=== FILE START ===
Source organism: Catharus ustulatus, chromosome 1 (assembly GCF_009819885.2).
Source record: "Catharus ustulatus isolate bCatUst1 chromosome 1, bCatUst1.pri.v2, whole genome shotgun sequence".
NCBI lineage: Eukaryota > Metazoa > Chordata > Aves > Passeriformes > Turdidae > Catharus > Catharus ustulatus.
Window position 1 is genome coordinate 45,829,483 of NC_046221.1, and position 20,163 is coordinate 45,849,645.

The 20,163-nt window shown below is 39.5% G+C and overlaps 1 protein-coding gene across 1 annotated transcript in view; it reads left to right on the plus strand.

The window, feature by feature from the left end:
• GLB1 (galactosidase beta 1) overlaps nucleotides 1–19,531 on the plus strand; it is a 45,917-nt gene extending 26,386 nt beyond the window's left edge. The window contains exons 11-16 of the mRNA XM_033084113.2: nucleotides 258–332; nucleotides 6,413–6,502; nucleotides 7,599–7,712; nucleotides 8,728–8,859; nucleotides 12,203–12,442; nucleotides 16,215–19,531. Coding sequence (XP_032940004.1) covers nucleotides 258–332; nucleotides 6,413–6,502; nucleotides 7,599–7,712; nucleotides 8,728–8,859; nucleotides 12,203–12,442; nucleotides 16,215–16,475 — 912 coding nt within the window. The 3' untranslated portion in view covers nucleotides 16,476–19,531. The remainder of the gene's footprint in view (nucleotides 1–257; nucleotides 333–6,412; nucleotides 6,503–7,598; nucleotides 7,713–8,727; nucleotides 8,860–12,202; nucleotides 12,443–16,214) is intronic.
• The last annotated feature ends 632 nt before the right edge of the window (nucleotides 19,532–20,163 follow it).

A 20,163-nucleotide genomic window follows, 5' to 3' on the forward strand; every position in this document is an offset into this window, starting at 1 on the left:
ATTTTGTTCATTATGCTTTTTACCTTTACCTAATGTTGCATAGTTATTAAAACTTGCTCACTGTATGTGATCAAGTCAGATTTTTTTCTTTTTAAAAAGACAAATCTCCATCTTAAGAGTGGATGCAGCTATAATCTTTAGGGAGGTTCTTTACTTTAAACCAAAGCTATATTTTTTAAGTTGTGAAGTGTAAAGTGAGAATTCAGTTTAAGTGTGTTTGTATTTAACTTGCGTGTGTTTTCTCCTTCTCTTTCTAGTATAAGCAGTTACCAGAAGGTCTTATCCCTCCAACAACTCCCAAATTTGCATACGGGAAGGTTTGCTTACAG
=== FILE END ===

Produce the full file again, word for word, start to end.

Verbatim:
Source organism: Catharus ustulatus, chromosome 1 (assembly GCF_009819885.2).
Source record: "Catharus ustulatus isolate bCatUst1 chromosome 1, bCatUst1.pri.v2, whole genome shotgun sequence".
NCBI lineage: Eukaryota > Metazoa > Chordata > Aves > Passeriformes > Turdidae > Catharus > Catharus ustulatus.
Window position 1 is genome coordinate 45,829,483 of NC_046221.1, and position 20,163 is coordinate 45,849,645.

The 20,163-nt window shown below is 39.5% G+C and overlaps 1 protein-coding gene across 1 annotated transcript in view; it reads left to right on the plus strand.

The window, feature by feature from the left end:
• GLB1 (galactosidase beta 1) overlaps nucleotides 1–19,531 on the plus strand; it is a 45,917-nt gene extending 26,386 nt beyond the window's left edge. The window contains exons 11-16 of the mRNA XM_033084113.2: nucleotides 258–332; nucleotides 6,413–6,502; nucleotides 7,599–7,712; nucleotides 8,728–8,859; nucleotides 12,203–12,442; nucleotides 16,215–19,531. Coding sequence (XP_032940004.1) covers nucleotides 258–332; nucleotides 6,413–6,502; nucleotides 7,599–7,712; nucleotides 8,728–8,859; nucleotides 12,203–12,442; nucleotides 16,215–16,475 — 912 coding nt within the window. The 3' untranslated portion in view covers nucleotides 16,476–19,531. The remainder of the gene's footprint in view (nucleotides 1–257; nucleotides 333–6,412; nucleotides 6,503–7,598; nucleotides 7,713–8,727; nucleotides 8,860–12,202; nucleotides 12,443–16,214) is intronic.
• The last annotated feature ends 632 nt before the right edge of the window (nucleotides 19,532–20,163 follow it).

A 20,163-nucleotide genomic window follows, 5' to 3' on the forward strand; every position in this document is an offset into this window, starting at 1 on the left:
ATTTTGTTCATTATGCTTTTTACCTTTACCTAATGTTGCATAGTTATTAAAACTTGCTCACTGTATGTGATCAAGTCAGATTTTTTTCTTTTTAAAAAGACAAATCTCCATCTTAAGAGTGGATGCAGCTATAATCTTTAGGGAGGTTCTTTACTTTAAACCAAAGCTATATTTTTTAAGTTGTGAAGTGTAAAGTGAGAATTCAGTTTAAGTGTGTTTGTATTTAACTTGCGTGTGTTTTCTCCTTCTCTTTCTAGTATAAGCAGTTACCAGAAGGTCTTATCCCTCCAACAACTCCCAAATTTGCATACGGGAAGGTTTGCTTACAG